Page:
A third way is to stop in at Fixed Gears Bicycle Shop, 421 Simonton Street, and pick up a free copy. There are lots of rights that many cyclists do not realize they have and this guide explains them well. I hope to continue to share this information and am very grateful to the FBA for all of their work, thank you! If you are not a member, please consider joining.

Come and visit us? key west?

This evening i finally got around to reading my June issue of Adventure Cyclist. Yes, such a magazine exists, its pretty cool. Anyways, a letter from a reader got me thinking about Key West. He wrote about two signs at his city’s main entrances that said, “Welcome to Snohomish, Thank You for Sharing the Road.” The thought was to welcome people entering the city, increase awareness of bicycle activities, increase safety and enhance a mutual respect between motorists and cyclists, and encourage cycling for commuting, recreation and fitness. Nice! Well done.

The reader also mentioned how his city was the terminus of a 27mile rail-trail and added, “Come visit us.”

Here in Key west we are the terminus of the Overseas Heritage Trail, a 106 mile corridor from Key Largo featuring more than 70 completed miles. We are a destination for worldwide travelers and have thousands of cyclists.

And our sign?

I remember last year the electronic trailer sign thingee on Rt.1 at the Triangle of Death as you enter the island said something like, “Cyclists must obey traffic laws, $5million fine for running a red light.” This was of course right next to the sign that says “right lane keep moving don’t stop” 30 yards before a freaking crosswalk. A crosswalk with no walk signal and no reminder to cars they must stop for pedestrians in crosswalks. That isn’t mutually respectful, encouraging, positive or even remotely safe.

We have a long way to go here to really have cyclists and pedestrians thought about and cared for by the city, and truly supported by the city. Hopefully that will happen as Key West and the Keys can continue to be a world destination for cycling, touring or just taking a holiday from work and cars and enjoying the island by bicycle.

National Bike Summit

Here’s a cut and paste from an email from the FBA.:

National Bike Summit- Acting on a simple solution

There are more people riding bikes than ever. Yet half of all U.S. trips are three miles or less, and more than 90 percent are made by car. The National Bike Summit has improved bicycle-friendliness and livability in many communities, but the need and opportunity to improve physical activity, safety and livability in the U.S., while reducing congestion, greenhouse gas emissions and our dependence on oil – remains greater today than a decade ago.

These issues seem difficult to solve but the answer is simple. The answer is the bicycle. Now is the time to ask Congress to make strategic transportation investments that foster healthy people and healthy communities. Join us March 8-10 in Washington, D.C. to act on a simple solution – the bicycle.

Janette Sadik-Khan, the Commissioner of the New York City Department of Transportation, is the keynote speaker at the National Bike Summit’s opening plenary, Wednesday March 9. Since her appointment in 2007, New York City has completed more than 250 miles of bike lanes and 20 miles of cycle track; passed innovative bicycle parking legislation and delivered extensive education and safety programs. Bicycle use has doubled since 2006, while fatalities have fallen to their lowest level in decades.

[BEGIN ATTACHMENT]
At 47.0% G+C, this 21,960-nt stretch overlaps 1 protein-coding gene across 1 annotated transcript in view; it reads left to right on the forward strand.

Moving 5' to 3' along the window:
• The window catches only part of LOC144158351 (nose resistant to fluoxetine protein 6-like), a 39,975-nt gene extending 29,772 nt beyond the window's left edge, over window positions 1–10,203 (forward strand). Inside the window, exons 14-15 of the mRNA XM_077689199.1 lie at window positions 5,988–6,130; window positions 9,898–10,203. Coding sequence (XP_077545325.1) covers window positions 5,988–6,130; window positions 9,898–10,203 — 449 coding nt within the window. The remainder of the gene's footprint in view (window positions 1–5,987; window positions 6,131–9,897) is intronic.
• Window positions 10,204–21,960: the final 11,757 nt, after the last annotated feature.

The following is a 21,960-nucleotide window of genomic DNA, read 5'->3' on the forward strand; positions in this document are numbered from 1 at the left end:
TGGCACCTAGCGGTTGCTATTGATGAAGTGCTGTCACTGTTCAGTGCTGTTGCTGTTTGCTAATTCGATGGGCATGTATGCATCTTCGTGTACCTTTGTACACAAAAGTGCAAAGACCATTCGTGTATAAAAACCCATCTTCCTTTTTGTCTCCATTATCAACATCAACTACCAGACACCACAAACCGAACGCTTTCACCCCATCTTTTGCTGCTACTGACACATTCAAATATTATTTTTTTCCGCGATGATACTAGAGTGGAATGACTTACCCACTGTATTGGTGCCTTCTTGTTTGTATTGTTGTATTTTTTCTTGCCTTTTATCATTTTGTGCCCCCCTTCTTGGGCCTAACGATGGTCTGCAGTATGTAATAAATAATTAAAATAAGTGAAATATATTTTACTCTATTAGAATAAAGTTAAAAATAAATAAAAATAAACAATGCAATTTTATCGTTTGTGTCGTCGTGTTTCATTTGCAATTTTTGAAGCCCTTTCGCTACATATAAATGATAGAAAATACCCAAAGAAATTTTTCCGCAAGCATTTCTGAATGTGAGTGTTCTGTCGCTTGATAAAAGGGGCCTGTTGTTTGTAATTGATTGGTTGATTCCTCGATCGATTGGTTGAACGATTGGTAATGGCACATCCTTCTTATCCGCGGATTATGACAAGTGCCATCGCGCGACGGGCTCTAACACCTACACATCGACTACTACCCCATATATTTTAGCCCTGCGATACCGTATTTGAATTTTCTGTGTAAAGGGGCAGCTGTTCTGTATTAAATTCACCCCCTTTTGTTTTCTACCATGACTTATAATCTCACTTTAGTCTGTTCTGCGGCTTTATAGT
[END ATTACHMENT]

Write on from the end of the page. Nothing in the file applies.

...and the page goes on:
Visit the League of American Bicyclists website today, and register for this exciting event: National Bike Summit 2011

ride safe and know your rights

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Hello my fellow riders. there’s a few things we should all be doing to stay legal, but more importantly, to be safe and stay alive to enjoy another healthy day. These few things would certainly reduce accidents, anger and broken bones.

Please ride on the right side of the street. Though some believe they are safer facing the traffic, its is a proven fact that riding against traffic is far far more dangerous and results in more accidents.

Lights at night. A red light in the rear and a white headlight are a state law that makes sense. You really want cars to see you, especially in Key West where you got gawking tourists, cellphonetalkingscofflaws and drunk drivers are not paying much attention to the road…or your life.

Please respect one way streets. Please don’t pedal the wrong way in a bike lane. It creates a bad situation for everyone and no one knows what you’re gonna do next.

You have the right to take the entire lane if a car cannot safely pass you. State law requires cars to pass cyclists by at least three feet. If it is not safe to be passed, take the lane. The car does NOT have more right to the road and legally and safely must yield to you until safe to pass.

There are two great, free publications available.
The Florida Bicycle Law Enforcement Guide
The above link opens in the FBA website with two ways to get the guide. A third way is to stop in Fixed Gears Bicycle Shop, 421 Simonton Street, and pick up a free copy. There are lots of rights that many cyclists do not realize they have and this guide explains them well.
I am working on a link for the other publication, check back this weekend!

Ride on!